On NBC's Thursday Today, Mitchell joined in Todd's heralding of the appointments: "...high-profile appointments in an administration sometimes assailed for its mostly male inner circle. All the President's women, Samantha Power for the U.N., and replacing Tom Donilon as national security advisor, Susan Rice."
The report lead with a sound bite of Obama remarking on Rice having "a great tennis game and a pretty good basketball game."
After a couple sound bites of Republican lawmakers critical of Rice, Jeffrey Goldberg of The Atlantic was featured to thumb his nose at them: "It was only a few months ago that John McCain and Lindsey Graham were trying to bury Susan Rice's career. And today she is arguably about to become the most important national security figure in the President's universe."
Neither ABC's Good Morning America nor CBS This Morning on Thursday included any coverage of the appointments of Rice and Power.
On Wednesday, all three morning shows touted how the White House was trying to stick it to Republicans with Rice's appointment:
NBC's Todd: GOP Using Susan Rice as 'Punching Bag,' Shouldn't Be 'Beating Up on Women' 
ABC Lauds 'Hard-Nosed,' 'No-Nonsense' Susan Rice, Obama's New Nat'l Security Adviser 
Susan Rice's Questionable Role in Benghazi Aftermath Now a Passing Detail For CBS 
Here is a full transcript Todd's June 5 Nightly News report:
BRIAN WILLIAMS: The President did announce a big personnel shift today. Susan Rice becomes the new national security adviser. There is a replacement for her as ambassador to the U.N. Our chief White House correspondent Chuck Todd has the story.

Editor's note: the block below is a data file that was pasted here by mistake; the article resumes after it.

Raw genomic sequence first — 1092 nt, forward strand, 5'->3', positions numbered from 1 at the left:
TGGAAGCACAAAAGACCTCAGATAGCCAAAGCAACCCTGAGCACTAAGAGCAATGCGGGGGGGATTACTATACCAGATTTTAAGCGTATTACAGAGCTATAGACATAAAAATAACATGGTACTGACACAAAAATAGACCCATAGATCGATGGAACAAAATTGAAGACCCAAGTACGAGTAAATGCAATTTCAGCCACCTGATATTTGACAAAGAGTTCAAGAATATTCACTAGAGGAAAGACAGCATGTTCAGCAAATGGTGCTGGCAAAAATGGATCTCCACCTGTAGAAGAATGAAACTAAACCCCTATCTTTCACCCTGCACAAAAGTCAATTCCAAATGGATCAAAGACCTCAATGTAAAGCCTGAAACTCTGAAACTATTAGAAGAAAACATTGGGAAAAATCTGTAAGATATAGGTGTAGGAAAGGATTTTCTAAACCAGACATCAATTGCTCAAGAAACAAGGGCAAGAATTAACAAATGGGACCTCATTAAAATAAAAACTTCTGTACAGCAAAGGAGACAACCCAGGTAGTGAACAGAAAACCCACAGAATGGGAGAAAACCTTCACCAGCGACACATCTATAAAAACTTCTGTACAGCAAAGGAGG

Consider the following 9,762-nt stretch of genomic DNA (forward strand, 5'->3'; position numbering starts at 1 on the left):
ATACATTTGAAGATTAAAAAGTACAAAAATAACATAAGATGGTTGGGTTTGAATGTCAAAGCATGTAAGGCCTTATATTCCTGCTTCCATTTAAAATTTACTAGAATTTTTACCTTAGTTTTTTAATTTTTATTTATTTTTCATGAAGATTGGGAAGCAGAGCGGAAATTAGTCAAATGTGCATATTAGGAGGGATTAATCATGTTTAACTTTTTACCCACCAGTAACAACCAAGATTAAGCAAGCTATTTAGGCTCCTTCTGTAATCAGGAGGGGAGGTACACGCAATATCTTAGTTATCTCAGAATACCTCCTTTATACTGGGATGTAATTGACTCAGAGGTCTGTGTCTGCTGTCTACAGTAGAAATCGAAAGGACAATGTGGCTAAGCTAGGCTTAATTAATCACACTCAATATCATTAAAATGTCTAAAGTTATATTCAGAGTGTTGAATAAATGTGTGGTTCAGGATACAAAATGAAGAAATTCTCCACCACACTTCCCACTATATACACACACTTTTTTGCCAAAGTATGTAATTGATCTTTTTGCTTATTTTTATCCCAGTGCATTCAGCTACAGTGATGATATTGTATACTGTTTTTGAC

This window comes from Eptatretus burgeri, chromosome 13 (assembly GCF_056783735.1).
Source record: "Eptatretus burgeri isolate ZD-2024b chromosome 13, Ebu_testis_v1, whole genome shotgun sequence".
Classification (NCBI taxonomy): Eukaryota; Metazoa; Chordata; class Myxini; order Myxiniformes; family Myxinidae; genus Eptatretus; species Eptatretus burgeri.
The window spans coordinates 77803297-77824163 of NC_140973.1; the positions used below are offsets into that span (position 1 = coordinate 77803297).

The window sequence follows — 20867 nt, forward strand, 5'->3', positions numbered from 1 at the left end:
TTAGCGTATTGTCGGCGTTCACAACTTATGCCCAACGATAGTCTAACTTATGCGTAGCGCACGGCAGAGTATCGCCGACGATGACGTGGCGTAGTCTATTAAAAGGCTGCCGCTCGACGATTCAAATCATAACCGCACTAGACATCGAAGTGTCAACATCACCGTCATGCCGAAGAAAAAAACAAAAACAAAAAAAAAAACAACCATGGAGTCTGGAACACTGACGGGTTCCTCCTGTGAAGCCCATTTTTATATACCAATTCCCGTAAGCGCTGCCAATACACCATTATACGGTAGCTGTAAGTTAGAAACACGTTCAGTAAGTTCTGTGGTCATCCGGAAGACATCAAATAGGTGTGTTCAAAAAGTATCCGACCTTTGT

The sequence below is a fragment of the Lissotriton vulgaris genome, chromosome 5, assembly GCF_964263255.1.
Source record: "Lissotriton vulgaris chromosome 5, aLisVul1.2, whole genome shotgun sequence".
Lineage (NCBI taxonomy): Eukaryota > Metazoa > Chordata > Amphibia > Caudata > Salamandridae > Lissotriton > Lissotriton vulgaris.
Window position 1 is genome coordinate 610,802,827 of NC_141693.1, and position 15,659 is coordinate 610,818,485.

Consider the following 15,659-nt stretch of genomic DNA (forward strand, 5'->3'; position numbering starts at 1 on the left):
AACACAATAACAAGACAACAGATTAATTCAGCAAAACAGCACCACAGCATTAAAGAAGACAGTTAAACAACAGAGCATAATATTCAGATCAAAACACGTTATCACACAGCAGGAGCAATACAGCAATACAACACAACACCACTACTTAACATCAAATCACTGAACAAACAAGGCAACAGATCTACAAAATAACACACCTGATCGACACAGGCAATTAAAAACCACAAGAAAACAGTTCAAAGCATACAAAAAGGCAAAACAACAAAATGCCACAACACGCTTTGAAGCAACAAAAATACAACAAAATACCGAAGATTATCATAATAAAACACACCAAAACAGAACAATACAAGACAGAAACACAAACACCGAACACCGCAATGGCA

CHUCK TODD: They are now among the most powerful women in the American foreign policy community. Behind-the-scenes power players now front and center.
BARACK OBAMA: I'm very, very proud to have had the privilege of working with Tom, very proud that I will continue to have the privilege of working with Samantha and with Susan.
TODD: Susan Rice, ambassador to the U.N. for four years, taking over as the President's national security adviser.
OBAMA: I think everybody understands Susan is a fierce champion for justice and human dignity, but she's also mindful that we have to exercise our power wisely and deliberately.
TODD: Samantha Power, replacing rice at the U.N. has been an influential behind-the-scenes advisor in the West Wing as part of the National Security Council.
OBAMA: She knows the U.N.'s strengths. She knows its weaknesses. She knows American interests are advanced when we can rally the world to our side and she knows we have to stand up for the things we believe in.
TODD: Both come with a long list of impressive credentials. Rice, a Harvard graduate and Rhodes scholar with a Ph.D. from Oxford. In 1990's she served as assistant secretary of state in the Clinton administration. Power is a human rights expert and Pulitzer Prize-winning author; she's also the mother of two young children.
SAMANTHA POWER: We have a critical role to play in meeting the necessities of our time. It can do so only with American leadership.
TODD: Confident and brash, both have had run-ins with official Washington. Most recently Rice was at the center of the Benghazi political firestorm, as Republicans tried to make her the fall woman for the President. Power in 2008 briefly had to leave the President's side after she was quoted calling Obama's chief political rival, Hillary Clinton, "a monster." Neither incident shook the President's confidence in either woman as both ended up with key roles in the first term. Now, the two women have the titles to match their influence.
Of the two appointees, only power is subject to senate confirmation. Already, Republican senator John McCain this afternoon said he's supportive of Power's nomination.
WILLIAMS: Chuck Todd at the White House for us tonight. Chuck, thanks.